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Local View: Climate change behind record cold, power woes

Local View: Climate change behind record cold, power woes

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Penny Greer

Penny Greer

In the early 1960s, “That Was the Week That Was” was one of the first political satires on British television, later picked up in the U.S., but not before it launched the careers of David Frost and Graham Chapman and John Cleese of Monty Python fame.

But the show was best known for its catchy tune, “That was the week that was. It’s over; let it go ...”

Many people here in Nebraska and from Canada to Texas and from Montana to Ohio might echo the same. Here in Lincoln, with unprecedented lows of minus-16 on Feb. 15 and minus-31 on Feb. 16, the Lincoln Electric System executed power interruptions at the request of the Southwest Power Pool on Feb. 15, affecting 3,000 customers, and on Feb. 16, affecting 45,000, representing approximately 8% of its power generation.

However, in Texas, it’s not so easy because the failure of the standalone state power grid was so catastrophic that 4.5 million customers were at one time without power. Although rotating power outages ended on Friday, boil water orders remained in effect for over 12 million people on Sunday night

Can we really let it go?

Two state governors were quick not to let it go, and they cast blame on what they considered to be the problem.  

Nebraska’s Gov. Pete Ricketts was quick to castigate the Southwest Power Pool’s emergency load shedding requirements as “unacceptable” since we are not a “third-world country.” Nebraska had experienced extreme cold before and had never experienced load dumping, at the behest of the “feds.”

He enjoined that our energy mix needed to be dominated by “coal and nuclear," since the sources were “on site.” Natural gas and wind were problematic because their delivery mechanisms had “frozen up” and the “wind was not blowing.”  

In an interview with Fox News’ Sean Hannity, Texas Gov. Greg Abbott went further, blaming “solar and wind," which are “not reliable” unlike gas, oil, coal and nuclear sources. Then, he claimed President Biden’s efforts to move us toward renewable energy would just produce more situations like these.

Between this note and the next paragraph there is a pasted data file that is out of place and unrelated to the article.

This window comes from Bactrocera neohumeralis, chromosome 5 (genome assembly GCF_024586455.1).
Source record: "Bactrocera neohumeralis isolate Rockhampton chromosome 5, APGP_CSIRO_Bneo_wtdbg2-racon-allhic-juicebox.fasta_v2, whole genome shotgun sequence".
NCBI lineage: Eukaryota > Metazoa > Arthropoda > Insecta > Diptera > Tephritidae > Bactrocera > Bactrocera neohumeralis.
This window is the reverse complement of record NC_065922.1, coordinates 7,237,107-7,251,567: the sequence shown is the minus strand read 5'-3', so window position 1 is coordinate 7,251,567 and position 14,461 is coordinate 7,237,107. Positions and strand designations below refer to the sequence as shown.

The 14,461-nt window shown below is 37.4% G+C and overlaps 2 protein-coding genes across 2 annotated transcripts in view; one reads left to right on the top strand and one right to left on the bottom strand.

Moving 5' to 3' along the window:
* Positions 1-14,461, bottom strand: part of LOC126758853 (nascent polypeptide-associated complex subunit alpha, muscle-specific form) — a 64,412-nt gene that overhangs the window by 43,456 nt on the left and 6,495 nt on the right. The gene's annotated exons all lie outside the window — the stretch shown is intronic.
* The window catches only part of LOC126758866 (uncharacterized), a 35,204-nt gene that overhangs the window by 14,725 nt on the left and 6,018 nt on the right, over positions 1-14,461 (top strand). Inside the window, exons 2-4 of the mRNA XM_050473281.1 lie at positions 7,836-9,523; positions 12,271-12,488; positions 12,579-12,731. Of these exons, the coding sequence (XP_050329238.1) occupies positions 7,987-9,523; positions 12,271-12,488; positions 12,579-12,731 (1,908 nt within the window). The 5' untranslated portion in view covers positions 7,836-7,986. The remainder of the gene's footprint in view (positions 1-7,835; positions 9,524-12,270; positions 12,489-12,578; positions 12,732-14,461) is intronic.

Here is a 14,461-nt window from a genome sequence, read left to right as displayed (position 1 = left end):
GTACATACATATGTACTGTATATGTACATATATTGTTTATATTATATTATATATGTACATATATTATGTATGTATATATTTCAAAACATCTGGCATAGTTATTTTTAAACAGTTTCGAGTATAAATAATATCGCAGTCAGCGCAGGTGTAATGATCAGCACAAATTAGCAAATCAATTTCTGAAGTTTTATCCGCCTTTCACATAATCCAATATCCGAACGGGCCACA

To identify some common themes -- wind and solar, the most prominent renewable energy sources, coupled with a higher authority’s efforts to regulate a greater whole judiciously, were considered major problems. And as long as these trends continue, we’re in trouble. Some fact-checking is in order. 

For LES, wind was only 13% of its energy production for the emergency periods, while natural gas was 30% and coal was 45%. In the Omaha Public Power District, only one of 10 wind facilities that generate power for the utility froze and was unable to deliver power, since Nebraska’s wind turbines have been winterized.

For Texas, 185 generating units including gas, coal-fired plants, wind turbines and a nuclear plant went offline during the extreme cold. Further, only 7% of the state’s planned winter generating capacity was to come from wind, while 80% was to come from natural gas, coal and nuclear.

Finally, in 2011, several federal agencies warned Texas to winterize all aspects of their power delivery system after a major winter storm froze gas wells and affected coal plants and wind turbines. Since winterizing was voluntary, many utilities did not make the investment. The catastrophic failure could have been prevented or mitigated.

Winterizing wind turbines is standard in many colder parts of the world with special motors, gear boxes and batteries enabling operation in conditions as cold as minus-22. Further, helicopters can de-ice the blades when it’s colder.

And so, were these frigid temperatures a rare fluke? Climate scientists would say, “No.”

First, the Arctic has been warming more than twice as fast as the global average, contributing to a dramatic melting of sea ice and snow. And the more the melting, the less the sun’s energy is reflected back into the atmosphere, so the warmer it gets at the surface, the more the melting. Scientists are actively exploring how this affects our weather.

Second, there is strong evidence for the relationship between the rapid Arctic warming and a slower, more wavy jet stream -- better able to bring the Arctic air to the lower 48 states, depending on many other factors that can fall into place.

When asked on CNN how to prevent these devastating events, renowned climate scientist Katharine Hayhoe replied: “It’s as if we humans have been driving down a pretty straight road ... looking only in our rear-view mirror. We have designed almost every aspect of our lives based on conditions that we experienced in the past.

"... But today, climate is changing faster than at any other time in the history of human civilization. ... We actually control the steepness of a future curve through our carbon emissions which determine how much climate will change in the future ..."

Winterized wind, solar, better battery storage: “That was the week that was. It’s over; let us act.”

The Rev. Penny Greer is president of the board of Nebraska Interfaith Power and Light. She lives in Lincoln.


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